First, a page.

Sunday, December 24, 2017

The riskiest job in medicine

 The November December Message from the ASTS President Jean Edmond refers to an auto accident involving the ambulance transporting a liver to be transplanted.

"Our donor team, two fellows, a surgical resident, and a medical student were involved in a high speed car crash coming back with a liver from Long Island. Fortunately, all were seat-belted and as they stood in a daze around the crushed ambulance, the first thing they worried about was getting the liver safely back to Cornell for the implant. This moment captures the selfless devotion of our young people as they carry out the lifesaving work that we all do every day."

Here's an article about that:
The Riskiest Job in Medicine: Transplant Surgeons and Organ Procurement Travel, by M. J. Englesbe, and R. M. Merion, in the American Journal of Transplantation,  Volume 9, Issue 10, October 2009, 2406–2415


Transplant surgeons are exposed to workplace risk due to the urgent nature of travel related to organ procurement. A retrospective cohort study was completed using data from the Scientific Registry of Transplant Recipients and the National Transportation Safety Board. A web-based survey was administered to members of the American Society of Transplant Surgeons. The survey response rate was 38% (281/747). Involvement in ≥1 procurement-related travel accident was reported by 15% of respondents; surgeons reported 61 accidents and 11 fatalities. Air travel was used in 26% of procurements and was involved in 56% of accidents. The risk of fatality while traveling on an organ procurement flight was estimated to be 1000 times higher than scheduled commercial flight. Involvement in a ‘near miss accident’ was reported by 80.8%. Only 16% of respondents reported feeling ‘very safe’ while traveling. Procurement of organs by the geographically closest transplant center would have reduced the need for air travel (>100 nautical miles) for lung, heart, liver and pancreas procurement by 35%, 43%, 31% and 49%, respectively (p < 0.0001). These reductions were observed in each Organ Procurement and Transplantation Network region. Though these data have important limitations, they suggest that organ procurement travel is associated with significant risk. Improvements in organ procurement travel are needed.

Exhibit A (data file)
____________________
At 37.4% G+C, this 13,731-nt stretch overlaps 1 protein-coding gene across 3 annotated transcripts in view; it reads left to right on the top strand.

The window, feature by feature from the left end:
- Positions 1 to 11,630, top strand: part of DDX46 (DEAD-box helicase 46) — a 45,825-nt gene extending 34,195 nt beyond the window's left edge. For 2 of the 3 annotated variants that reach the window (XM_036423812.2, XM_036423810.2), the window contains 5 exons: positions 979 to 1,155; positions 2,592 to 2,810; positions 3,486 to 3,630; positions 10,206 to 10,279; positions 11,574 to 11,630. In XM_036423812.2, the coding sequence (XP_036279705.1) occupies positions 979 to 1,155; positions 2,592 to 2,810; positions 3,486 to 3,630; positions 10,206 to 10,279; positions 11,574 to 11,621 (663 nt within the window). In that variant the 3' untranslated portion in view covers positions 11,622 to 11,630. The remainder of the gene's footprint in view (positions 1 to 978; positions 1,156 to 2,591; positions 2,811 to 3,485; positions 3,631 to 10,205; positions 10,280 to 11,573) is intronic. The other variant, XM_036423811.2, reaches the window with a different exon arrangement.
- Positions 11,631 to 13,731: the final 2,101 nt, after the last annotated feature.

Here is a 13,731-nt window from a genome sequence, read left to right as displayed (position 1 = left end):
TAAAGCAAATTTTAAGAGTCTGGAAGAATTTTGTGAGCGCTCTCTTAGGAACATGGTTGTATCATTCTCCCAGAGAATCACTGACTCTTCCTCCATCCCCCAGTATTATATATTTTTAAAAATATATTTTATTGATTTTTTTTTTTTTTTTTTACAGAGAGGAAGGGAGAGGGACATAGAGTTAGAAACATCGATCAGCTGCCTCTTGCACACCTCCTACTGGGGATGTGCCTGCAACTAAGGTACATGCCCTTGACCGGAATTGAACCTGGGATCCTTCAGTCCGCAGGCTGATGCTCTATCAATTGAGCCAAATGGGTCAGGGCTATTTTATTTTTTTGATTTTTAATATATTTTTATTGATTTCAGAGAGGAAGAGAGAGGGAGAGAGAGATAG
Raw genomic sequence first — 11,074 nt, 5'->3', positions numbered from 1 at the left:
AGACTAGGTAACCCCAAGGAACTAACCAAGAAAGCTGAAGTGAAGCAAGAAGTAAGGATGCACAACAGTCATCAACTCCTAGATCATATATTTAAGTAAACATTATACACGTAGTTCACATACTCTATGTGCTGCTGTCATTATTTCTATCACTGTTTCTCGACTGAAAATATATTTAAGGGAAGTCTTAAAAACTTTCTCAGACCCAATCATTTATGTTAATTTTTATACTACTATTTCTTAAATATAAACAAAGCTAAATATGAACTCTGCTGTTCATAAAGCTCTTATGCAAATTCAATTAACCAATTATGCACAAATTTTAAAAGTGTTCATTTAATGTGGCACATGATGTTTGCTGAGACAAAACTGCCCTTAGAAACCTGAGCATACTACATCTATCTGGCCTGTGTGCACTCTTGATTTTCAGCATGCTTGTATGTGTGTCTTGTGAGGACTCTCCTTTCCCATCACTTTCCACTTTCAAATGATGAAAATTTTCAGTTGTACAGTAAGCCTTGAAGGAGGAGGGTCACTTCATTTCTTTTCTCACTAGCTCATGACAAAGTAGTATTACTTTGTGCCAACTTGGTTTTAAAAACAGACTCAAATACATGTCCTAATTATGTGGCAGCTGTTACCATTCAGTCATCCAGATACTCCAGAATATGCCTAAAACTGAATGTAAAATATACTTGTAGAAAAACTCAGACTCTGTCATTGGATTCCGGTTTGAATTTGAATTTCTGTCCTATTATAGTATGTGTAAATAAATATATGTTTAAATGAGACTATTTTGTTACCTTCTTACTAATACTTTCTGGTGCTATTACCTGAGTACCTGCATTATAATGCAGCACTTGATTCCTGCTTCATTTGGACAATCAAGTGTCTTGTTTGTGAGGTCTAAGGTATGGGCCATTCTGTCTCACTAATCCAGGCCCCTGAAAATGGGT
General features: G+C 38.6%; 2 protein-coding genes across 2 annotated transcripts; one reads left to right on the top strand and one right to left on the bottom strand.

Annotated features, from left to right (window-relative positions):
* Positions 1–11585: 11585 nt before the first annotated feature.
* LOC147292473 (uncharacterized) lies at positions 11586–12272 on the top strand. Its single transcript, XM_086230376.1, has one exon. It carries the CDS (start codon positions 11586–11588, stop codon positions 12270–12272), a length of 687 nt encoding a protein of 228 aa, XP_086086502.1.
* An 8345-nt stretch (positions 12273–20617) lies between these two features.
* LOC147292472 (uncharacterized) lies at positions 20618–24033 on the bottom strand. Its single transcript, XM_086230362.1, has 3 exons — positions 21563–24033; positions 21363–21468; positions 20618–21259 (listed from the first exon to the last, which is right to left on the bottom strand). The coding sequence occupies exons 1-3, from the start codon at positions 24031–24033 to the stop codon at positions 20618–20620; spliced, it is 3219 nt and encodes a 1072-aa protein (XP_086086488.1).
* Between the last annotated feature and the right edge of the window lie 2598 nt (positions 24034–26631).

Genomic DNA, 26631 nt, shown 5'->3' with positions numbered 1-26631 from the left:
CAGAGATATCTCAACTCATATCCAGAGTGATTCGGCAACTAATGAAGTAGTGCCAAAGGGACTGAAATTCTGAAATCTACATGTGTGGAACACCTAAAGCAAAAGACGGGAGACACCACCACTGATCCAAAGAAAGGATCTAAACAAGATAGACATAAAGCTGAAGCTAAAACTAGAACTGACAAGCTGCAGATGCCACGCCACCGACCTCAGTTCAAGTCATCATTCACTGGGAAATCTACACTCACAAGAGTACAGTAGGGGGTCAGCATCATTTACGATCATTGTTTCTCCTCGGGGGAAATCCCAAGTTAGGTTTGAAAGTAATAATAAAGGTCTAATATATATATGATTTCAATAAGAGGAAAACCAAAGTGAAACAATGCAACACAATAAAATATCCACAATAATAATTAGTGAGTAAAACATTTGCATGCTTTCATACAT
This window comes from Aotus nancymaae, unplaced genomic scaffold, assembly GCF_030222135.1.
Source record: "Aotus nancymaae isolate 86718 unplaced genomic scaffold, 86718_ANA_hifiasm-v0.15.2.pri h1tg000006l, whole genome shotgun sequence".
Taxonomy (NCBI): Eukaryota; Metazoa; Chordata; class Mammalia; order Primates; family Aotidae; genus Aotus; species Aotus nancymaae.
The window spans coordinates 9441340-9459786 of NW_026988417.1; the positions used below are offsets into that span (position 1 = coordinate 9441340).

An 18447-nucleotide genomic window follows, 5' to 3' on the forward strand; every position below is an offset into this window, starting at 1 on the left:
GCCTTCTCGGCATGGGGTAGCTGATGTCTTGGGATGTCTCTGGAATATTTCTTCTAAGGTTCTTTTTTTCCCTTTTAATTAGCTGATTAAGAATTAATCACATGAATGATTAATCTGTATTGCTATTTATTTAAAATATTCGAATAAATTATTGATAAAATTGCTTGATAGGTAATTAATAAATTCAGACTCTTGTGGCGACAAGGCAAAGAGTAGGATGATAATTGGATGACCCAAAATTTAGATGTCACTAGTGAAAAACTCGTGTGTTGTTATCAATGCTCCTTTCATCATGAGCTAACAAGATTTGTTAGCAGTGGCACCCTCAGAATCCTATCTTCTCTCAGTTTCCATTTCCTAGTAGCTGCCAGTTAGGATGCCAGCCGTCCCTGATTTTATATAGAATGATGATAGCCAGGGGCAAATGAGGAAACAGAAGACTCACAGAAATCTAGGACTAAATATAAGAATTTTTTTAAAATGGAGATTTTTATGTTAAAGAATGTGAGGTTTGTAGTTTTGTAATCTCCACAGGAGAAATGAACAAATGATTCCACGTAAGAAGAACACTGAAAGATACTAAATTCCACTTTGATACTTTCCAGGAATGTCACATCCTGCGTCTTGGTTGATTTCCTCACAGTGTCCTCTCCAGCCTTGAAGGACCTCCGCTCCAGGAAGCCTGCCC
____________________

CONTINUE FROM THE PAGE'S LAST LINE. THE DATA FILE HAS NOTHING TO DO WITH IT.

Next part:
Safe travels, all of you out there...

1 comment:

Eyesimple said...

The risk could be minimized by using technology (also robot) in medic